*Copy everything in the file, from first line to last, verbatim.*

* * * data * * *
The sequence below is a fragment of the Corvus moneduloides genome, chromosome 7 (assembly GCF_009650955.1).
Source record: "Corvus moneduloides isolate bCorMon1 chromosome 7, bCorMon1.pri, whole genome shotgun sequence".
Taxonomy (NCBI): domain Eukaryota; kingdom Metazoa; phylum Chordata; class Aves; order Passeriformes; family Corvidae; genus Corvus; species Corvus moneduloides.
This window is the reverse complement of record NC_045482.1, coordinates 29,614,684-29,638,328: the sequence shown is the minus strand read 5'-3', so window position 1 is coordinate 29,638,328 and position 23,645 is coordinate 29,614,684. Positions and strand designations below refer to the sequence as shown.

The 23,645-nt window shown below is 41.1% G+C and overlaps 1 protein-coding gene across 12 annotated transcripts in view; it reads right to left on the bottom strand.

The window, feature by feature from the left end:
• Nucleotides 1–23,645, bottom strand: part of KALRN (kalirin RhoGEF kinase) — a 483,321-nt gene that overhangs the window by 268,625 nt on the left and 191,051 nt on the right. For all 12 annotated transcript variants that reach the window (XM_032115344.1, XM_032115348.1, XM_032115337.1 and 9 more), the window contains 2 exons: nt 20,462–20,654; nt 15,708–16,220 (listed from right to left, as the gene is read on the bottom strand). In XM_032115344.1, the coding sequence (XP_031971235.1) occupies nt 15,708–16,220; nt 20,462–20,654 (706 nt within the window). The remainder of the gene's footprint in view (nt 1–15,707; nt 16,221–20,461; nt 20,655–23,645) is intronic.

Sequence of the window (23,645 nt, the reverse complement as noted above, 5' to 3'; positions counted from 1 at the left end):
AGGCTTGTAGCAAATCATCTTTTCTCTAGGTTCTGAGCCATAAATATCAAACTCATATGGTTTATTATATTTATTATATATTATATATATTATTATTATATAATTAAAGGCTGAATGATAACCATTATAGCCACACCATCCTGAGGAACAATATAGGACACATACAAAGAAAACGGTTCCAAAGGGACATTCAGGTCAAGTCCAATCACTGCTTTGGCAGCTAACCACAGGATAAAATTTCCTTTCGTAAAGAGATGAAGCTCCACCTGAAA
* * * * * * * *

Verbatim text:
The sequence below is a fragment of the Corvus moneduloides genome, chromosome 7 (assembly GCF_009650955.1).
Source record: "Corvus moneduloides isolate bCorMon1 chromosome 7, bCorMon1.pri, whole genome shotgun sequence".
Taxonomy (NCBI): domain Eukaryota; kingdom Metazoa; phylum Chordata; class Aves; order Passeriformes; family Corvidae; genus Corvus; species Corvus moneduloides.
This window is the reverse complement of record NC_045482.1, coordinates 29,614,684-29,638,328: the sequence shown is the minus strand read 5'-3', so window position 1 is coordinate 29,638,328 and position 23,645 is coordinate 29,614,684. Positions and strand designations below refer to the sequence as shown.

The 23,645-nt window shown below is 41.1% G+C and overlaps 1 protein-coding gene across 12 annotated transcripts in view; it reads right to left on the bottom strand.

The window, feature by feature from the left end:
• Nucleotides 1–23,645, bottom strand: part of KALRN (kalirin RhoGEF kinase) — a 483,321-nt gene that overhangs the window by 268,625 nt on the left and 191,051 nt on the right. For all 12 annotated transcript variants that reach the window (XM_032115344.1, XM_032115348.1, XM_032115337.1 and 9 more), the window contains 2 exons: nt 20,462–20,654; nt 15,708–16,220 (listed from right to left, as the gene is read on the bottom strand). In XM_032115344.1, the coding sequence (XP_031971235.1) occupies nt 15,708–16,220; nt 20,462–20,654 (706 nt within the window). The remainder of the gene's footprint in view (nt 1–15,707; nt 16,221–20,461; nt 20,655–23,645) is intronic.

Sequence of the window (23,645 nt, the reverse complement as noted above, 5' to 3'; positions counted from 1 at the left end):
AGGCTTGTAGCAAATCATCTTTTCTCTAGGTTCTGAGCCATAAATATCAAACTCATATGGTTTATTATATTTATTATATATTATATATATTATTATTATATAATTAAAGGCTGAATGATAACCATTATAGCCACACCATCCTGAGGAACAATATAGGACACATACAAAGAAAACGGTTCCAAAGGGACATTCAGGTCAAGTCCAATCACTGCTTTGGCAGCTAACCACAGGATAAAATTTCCTTTCGTAAAGAGATGAAGCTCCACCTGAAA